According to Kavin Rowe,3 the argument set up in our text - "Thus says Pharaoh" vs. "Thus says the L-rd" - remains key in the book of Acts. There the issue is that Caesar has adopted the title "Lord of All" and divine status, bringing him (whichever Caesar it happens to be) onto a direct collision course with believers in Yeshua who recognise that, on the contrary, Yeshua is "Lord of All" (Romans 10:12). Rowe says, therefore, that reading the book of Acts (in particular, the New Testament in general) as an apologetic trying to persuade the Romans authorities that Christians are good law-abiding citizens and represent no threat to Roman civilisation, is invalid. On the contrary, the gospels, the letters and Acts all proclaim the lordship of Yeshua - "at His name every knee shall bow ... and every tongue shall confess Him as Lord" (Philippians 2:10;11). This proclamation radically undermines the basis of Roman law and order, religion and society because it insists that Caesar is not "Lord of All" but is a sinful man like everyone else. All the strings of the world do not flow through Caesar's hand.
The question of authority remains at the forefront today. Civilised society has set itself up as a god, proclaiming that it is lord of all. It offers wrap-around child-care and education from birth onwards, employment or benefit throughout life, social medicine and social care until death, while protecting all its citizens and keeping them safe from enemies of the state and each other. We don't even have to think. In fact, thinking is discouraged - it leads to bad ideas and will only get you into trouble. Society sets our values, our standards, our dress code, our morals and our ethics; it dictates what we watch, listen to and read - it is big brother. And yet, it is fundamentally on a collision course with the G-d of Israel because not only does it not believe in or acknowledge Him, it denies Yeshua and actively tries to remove Him from all official society functions such as education, welfare and justice. At the same time, society seeks to draw down goodwill, skills and volunteer labour from the followers of Yeshua to carry out its own program. Churches are co-opted to run creches, after school clubs, literacy programs, senior citizen activities - all the while having to promise not to proselytise - in the hope that parents and clients will ask the questions that enable a kingdom conversation. Who is in authority here? Is the kingdom of G-d being clearly presented and honoured? Is Yeshua proclaimed as L-rd of all?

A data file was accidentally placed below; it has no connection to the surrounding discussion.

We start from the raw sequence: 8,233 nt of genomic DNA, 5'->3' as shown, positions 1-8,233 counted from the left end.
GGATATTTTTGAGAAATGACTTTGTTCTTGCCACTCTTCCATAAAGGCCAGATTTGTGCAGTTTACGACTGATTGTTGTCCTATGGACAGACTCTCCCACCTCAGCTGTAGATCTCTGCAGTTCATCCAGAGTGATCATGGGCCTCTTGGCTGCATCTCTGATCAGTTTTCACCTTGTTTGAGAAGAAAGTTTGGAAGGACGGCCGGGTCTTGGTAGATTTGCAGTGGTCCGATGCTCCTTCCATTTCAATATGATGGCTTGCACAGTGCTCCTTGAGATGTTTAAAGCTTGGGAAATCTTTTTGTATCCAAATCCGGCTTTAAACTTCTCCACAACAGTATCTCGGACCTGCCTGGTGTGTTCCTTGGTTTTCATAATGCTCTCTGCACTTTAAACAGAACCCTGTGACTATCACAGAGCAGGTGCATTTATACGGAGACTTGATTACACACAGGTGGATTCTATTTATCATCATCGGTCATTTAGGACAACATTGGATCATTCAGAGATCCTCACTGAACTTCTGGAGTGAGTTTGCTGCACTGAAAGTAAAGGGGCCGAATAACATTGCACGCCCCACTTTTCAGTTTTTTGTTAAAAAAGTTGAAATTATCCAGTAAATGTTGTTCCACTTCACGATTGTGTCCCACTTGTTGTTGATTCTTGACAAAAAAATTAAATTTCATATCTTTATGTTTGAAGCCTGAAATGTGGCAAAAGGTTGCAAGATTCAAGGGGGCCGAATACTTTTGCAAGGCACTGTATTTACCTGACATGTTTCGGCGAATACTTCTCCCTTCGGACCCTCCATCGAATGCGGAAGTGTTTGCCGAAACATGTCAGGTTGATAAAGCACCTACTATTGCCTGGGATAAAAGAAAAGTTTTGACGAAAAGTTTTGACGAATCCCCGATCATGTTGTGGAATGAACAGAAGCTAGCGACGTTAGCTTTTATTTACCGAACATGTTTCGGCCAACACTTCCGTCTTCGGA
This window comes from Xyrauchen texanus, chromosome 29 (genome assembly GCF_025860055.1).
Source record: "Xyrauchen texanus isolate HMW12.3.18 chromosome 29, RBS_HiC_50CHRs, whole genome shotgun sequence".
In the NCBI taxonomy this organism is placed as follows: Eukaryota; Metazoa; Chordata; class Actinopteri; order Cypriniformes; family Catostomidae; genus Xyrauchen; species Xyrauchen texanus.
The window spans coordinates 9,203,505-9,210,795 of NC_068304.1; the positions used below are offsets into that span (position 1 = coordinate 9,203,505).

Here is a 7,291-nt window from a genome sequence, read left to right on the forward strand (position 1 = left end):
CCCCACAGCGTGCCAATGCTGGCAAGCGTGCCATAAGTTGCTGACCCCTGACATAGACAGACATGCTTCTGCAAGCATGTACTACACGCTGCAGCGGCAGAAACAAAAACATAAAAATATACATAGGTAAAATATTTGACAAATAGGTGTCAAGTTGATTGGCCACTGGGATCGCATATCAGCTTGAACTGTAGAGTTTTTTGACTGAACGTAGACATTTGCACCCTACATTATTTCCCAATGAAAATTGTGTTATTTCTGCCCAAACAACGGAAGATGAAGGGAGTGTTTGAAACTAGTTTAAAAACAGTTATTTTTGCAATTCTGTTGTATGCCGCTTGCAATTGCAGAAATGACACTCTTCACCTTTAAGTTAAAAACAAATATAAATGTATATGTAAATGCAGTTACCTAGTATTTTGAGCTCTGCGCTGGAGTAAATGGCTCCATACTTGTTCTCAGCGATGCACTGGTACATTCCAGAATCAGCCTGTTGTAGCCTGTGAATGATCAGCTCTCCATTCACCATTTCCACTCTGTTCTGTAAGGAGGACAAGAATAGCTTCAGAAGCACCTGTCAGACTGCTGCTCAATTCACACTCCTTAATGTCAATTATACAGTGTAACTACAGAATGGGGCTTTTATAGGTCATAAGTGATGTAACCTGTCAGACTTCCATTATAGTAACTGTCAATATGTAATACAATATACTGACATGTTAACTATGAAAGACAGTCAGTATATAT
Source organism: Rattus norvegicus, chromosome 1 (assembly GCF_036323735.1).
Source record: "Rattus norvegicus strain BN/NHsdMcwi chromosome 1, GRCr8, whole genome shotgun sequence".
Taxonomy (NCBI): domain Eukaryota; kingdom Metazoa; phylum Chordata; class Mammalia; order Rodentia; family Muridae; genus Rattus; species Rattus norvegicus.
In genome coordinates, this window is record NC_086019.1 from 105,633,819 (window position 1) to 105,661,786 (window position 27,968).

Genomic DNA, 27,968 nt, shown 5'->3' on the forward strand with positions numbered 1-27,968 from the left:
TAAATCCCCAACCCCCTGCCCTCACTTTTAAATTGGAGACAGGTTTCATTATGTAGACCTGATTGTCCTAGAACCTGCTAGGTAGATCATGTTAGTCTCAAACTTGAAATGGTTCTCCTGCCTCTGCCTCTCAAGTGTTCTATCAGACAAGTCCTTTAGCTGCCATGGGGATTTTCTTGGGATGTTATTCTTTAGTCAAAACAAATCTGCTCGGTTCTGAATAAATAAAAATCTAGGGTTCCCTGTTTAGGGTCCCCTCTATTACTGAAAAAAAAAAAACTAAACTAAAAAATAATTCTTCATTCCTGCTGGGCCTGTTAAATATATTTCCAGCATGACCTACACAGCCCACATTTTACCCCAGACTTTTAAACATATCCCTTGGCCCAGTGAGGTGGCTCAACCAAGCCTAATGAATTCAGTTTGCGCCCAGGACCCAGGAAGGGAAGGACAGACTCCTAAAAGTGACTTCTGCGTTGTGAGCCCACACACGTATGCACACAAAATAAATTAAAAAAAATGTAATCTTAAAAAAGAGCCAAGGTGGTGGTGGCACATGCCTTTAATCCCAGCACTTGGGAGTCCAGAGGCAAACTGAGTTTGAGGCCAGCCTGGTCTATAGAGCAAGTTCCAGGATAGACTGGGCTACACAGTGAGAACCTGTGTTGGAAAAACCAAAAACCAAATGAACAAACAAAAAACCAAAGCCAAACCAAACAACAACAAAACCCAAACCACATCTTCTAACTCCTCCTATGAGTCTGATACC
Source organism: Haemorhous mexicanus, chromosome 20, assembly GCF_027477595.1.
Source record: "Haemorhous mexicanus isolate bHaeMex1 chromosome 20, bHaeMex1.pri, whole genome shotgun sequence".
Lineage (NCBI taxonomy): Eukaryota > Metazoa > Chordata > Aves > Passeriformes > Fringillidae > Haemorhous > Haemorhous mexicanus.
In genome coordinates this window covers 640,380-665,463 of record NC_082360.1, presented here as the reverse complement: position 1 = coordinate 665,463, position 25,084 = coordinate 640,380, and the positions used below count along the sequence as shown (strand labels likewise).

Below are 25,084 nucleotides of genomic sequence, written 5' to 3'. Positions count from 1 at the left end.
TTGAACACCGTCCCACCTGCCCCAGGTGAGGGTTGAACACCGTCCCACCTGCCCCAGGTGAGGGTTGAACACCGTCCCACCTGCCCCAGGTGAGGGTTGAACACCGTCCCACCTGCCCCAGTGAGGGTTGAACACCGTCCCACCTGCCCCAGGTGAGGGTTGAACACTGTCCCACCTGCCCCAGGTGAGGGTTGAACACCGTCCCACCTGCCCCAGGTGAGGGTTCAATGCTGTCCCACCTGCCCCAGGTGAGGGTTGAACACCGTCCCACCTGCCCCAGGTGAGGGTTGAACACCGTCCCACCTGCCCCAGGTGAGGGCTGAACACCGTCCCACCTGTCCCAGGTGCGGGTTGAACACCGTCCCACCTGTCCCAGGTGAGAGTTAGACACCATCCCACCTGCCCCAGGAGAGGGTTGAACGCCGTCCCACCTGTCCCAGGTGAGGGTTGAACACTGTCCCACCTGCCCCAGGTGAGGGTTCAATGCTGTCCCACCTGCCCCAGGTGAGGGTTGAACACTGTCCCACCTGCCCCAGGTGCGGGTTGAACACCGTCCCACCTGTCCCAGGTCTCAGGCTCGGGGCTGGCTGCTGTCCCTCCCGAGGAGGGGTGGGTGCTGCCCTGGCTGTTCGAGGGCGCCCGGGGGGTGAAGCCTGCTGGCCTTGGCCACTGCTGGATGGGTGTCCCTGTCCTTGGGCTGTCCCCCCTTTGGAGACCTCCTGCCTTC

At a personal level, we need to recognise the challenge in Pharaoh's words: I will no longer give you straw. If we have been set the task of making bricks by our G-d, then He will provide everything we need to accomplish that task. It is not within Pharaoh's remit to withdraw the straw or any other necessary provision that G-d has promised. If turbulence happens, then we must turn to G-d in Yeshua, cry out to Him and make sure that He is L-rd of all in our lives so that we proclaim Him in everything we do and the choices we take, even without words. He will not fail us; He is more than sufficient and - most importantly, He is L-rd of All.
1. - Umberto Cassuto, A Commentary on the Book of Exodus, Magnes Press, Jerusalem, 1983, 965-223-456-7
2. - Davidson also notes "here, now, meanwhile" as possible meanings in other contexts.
3. - C. Kavin Rowe, World Upside Down: Reading Acts in the Graeco-Roman Age, Oxford University Press, 2009
Further Study: 2 Chronicles 32:9-22; Ezekiel 13:1-7; Acts 2:32-36; Romans 14:8-9
Application: Is the world constantly pulling the rug out from beneath your feet? Do you feel defeated and brought down by the constant pressure to survive? Know that Pharaoh has no authority over you unless you choose to allow it. He is nothing but a defeated enemy growling at the end of his chain. Yeshua is L-rd of all and will more than supply all our needs if we ask and trust in Him.
© Jonathan Allen, 2017
08:00 15Jan17 Tim: Really interesting discussion of the place of authority this morning. Reminded me of the Greek philosopher Protagoras and his statement "Man is the measure of all things" and the ensuing discussion about whether there was such a thing as absolute truth.
09:03 15Jan17 David: Yet another excellent drash. I do appreciate these exegeses and the work that goes into them.
10:23 15Jan16 Theresa: This latest piece is such a great reminder as we face Big Brother in government. We look only to the Lord Jesus and his gracious Father for our provision. May we be bold in this day to witness to our only Lord!
14:38 16Jan17 Cathee: I think that this is "spot on". Praise the Truth!